7-1 Spring Science Final

Question Answer
What is the pupil of your eye? the hole in the eye through which light enters. If the lights in a dark room are turned on, your pupil gets smaller.
Which part of the eye controls the amount of light that is allowed to enter? iris
What are the photoreceptor cells that detect different color of light in the human eye? cone cells
What does the optic nerve in your eye do? it sends nerve impulses to the brain
Rod cells respond to _____________________________. White, black, and gray and detect light.
The largest part of the brain. It controls the senses (touch, taste, smell, vision, and hearing). cerebrum
3 parts of the brain cerebrum, cerebellum, and the medulla
central nervous system includes the brain and the spinal cord
What does your outer ear do? act like a funnel to collect sound waves
The eardrum is in the middle ear. What does the ear drum do? vibrates in response to sound in the ear canal
Why is the inner ear important? provides our sense of hearing and our sense of balance.
What does the circulatory system do for our bodies? Delivers oxygen to our body and removes wastes and carbon dioxide from the cells.
What are the important parts of the circulatory system? heart, blood, and blood vessels?
What are the three blood vessels? arteries, veins, and capillaries
Which body system delivers oxygen and removes wastes from the cells? circulatory system, also know as the body's "transport system"
What are alveoli? Where gas exchange happens, found in the lungs, and are surrounded by capillaries.
What are the smallest blood vessels in the body? Capillaries
Which blood vessel brings back blood towards the heart? veins
What is the function of the right side of the heart? collect oxygen-poor blood from the body and pump it to the lungs
What is the function of the left side of the heart? collects oxygen-RICH blood from the lungs and pumps it to the body
Which blood vessels carry blood away from the heart? arteries
What is the function of red blood cells? carry oxygen to the cells,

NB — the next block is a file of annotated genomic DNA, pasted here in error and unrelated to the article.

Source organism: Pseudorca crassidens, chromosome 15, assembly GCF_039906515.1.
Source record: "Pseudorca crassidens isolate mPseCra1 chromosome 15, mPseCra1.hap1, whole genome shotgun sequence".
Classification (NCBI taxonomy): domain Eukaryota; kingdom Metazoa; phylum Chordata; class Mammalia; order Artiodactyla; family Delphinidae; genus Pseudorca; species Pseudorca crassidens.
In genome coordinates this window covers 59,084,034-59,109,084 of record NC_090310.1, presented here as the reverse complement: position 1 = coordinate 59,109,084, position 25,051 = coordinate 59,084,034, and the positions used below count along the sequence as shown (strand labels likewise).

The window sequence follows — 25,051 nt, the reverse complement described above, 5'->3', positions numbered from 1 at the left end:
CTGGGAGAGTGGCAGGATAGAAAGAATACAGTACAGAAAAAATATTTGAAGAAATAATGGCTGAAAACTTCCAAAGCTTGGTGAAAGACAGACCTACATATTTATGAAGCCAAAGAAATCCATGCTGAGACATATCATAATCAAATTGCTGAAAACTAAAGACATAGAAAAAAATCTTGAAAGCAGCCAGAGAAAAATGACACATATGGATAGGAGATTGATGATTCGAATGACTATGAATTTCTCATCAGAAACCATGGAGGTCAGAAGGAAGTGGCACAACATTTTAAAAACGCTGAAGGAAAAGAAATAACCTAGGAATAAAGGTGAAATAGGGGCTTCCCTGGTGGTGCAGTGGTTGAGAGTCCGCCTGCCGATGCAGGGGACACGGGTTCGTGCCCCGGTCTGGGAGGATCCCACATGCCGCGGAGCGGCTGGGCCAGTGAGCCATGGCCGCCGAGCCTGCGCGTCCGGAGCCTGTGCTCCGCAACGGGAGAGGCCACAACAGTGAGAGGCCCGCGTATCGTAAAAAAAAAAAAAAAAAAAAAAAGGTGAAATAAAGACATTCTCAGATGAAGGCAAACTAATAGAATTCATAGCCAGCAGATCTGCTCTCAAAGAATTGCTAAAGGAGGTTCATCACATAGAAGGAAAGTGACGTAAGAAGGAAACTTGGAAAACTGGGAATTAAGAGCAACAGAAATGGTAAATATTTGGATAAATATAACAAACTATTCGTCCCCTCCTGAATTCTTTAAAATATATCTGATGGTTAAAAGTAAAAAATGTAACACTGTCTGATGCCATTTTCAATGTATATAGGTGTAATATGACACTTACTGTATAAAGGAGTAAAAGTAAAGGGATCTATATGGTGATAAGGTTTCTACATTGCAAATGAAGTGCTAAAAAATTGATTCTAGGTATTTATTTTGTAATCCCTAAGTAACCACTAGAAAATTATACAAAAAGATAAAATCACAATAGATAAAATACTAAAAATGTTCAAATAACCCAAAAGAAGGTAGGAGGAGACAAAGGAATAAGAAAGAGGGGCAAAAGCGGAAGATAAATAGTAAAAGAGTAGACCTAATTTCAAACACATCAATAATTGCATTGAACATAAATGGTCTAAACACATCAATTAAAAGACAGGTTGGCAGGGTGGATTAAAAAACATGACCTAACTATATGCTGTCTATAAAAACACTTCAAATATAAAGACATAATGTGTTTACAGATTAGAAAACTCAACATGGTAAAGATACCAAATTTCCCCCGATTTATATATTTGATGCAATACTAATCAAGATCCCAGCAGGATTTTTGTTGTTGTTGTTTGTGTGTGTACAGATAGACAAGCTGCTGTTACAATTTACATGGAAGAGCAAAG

Why are white blood cells important? they are a part of the immune system and help fight infections.
Which body system consists of the lungs and passageways that lead to the lungs? the respiratory system
What is process by which the body exchanges and uses gases? respiration
Which body system breaks down food using enzymes and absorbs nutrients into the blood? digestive system
Which organ mixes up digestive juices with swallowed food and liquids and sends it to the small intestine? stomach
Which organ sits behind the stomach and produces enzymes and bicarbonate to neutralize stomach acid when food enters the duodenum? pancreas
What is the job of the large intestine? absorb water and package waste.
Why are the tiny, finger-like projections called villi important in the small intestine? they increase surface area for absorption of nutrients
Some examples of vestigial organs? human's appendix and whale leg bones
What is mitosis? the division of a cell's nucleus
Why is mitosis important? repairs damaged/injured cells, growth, and replaces dead cells
Which phase of mitosis shows the chromosomes lined up in the center of the cell? metaphase
Which phase of mitosis shows the chromosomes pulling apart? anaphase
Which phase of mitosis shows 2 nucleus? telophase
During which phase is the DNA copied/replicated? Interphase
What is the base pair rule for MRNA? G goes with C. C goes with G. T goes with A. A goes with U.
What is the base pair rule for DNA? G goes with C. C goes with G. A goes with T. T goes with A.
The 4 bases of RNA are: AGUC
What is a change in the hereditary material called? mutation
What is the form of a trait that an organism displays? Phenotype (for example, tall or short)
The letter code for a trait genotype (for example, TT or tt)
The form of a trait that always shows up when uppercase allele is present dominant trait
The form of trait that always hides when dominant trait is present recessive trait
Genotypes for dominant traits RR (homozygous dominant) or Rr (heterozygous)
Genotypes for recessive traits rr (homozygous recessive)
What makes up proteins in our cells? amino acids
What is the tool used to determine the possible phenotypes of offspring for a certain trait? Punnett Square
How does studying DNA base sequence help us learn about the relationships of different species? the more similar their base sequence, the more closely related the species are
What happens when a species produces too many offspring? only the healthiest (best fit) will survive
Which tool is used to show relationships between living species and their ancestors? a cladogram
Characteristics of prokaryotic cells no nucleus, bacteria, loose DNA
Characteristics of eukaryotic cells nucleus, DNA is found in nucleus
How is bacteria classified? shape (spiral, rod, and ball shape)
Where do Archaebacteria live? in extreme environments, such as volcanoes.
What is a virus? tiny, non-living particles made up of genetic material and proteins
What are some characteristics of a virus? does not reproduce, eat or make its own food.

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